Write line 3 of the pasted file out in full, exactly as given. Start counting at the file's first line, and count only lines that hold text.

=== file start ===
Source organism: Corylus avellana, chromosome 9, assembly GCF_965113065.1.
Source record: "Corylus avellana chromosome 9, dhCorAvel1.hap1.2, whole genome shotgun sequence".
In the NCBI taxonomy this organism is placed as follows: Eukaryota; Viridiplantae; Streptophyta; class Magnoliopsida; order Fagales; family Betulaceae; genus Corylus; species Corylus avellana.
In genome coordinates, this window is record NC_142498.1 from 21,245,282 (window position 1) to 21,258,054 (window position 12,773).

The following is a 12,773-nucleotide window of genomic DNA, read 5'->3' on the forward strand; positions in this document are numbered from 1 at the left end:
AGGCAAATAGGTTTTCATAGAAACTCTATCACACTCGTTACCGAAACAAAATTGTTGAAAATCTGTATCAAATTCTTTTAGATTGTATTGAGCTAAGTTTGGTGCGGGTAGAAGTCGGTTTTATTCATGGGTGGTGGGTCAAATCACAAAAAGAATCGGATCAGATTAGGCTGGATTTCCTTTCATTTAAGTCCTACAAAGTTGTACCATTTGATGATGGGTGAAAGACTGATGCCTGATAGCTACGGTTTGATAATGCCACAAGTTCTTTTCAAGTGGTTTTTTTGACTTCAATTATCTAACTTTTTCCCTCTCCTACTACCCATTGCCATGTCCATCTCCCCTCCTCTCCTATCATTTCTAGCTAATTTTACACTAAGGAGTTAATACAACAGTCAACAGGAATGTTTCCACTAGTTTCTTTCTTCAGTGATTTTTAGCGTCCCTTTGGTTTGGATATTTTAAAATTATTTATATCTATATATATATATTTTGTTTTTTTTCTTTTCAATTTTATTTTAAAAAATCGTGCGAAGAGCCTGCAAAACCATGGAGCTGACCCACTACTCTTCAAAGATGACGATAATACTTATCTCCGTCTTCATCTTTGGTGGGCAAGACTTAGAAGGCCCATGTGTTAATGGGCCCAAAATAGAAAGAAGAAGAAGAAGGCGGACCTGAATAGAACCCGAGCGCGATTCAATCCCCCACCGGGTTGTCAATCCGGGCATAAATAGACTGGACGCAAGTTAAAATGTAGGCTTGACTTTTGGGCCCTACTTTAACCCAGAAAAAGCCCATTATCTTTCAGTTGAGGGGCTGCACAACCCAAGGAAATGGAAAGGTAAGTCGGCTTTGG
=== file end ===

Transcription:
In the NCBI taxonomy this organism is placed as follows: Eukaryota; Viridiplantae; Streptophyta; class Magnoliopsida; order Fagales; family Betulaceae; genus Corylus; species Corylus avellana.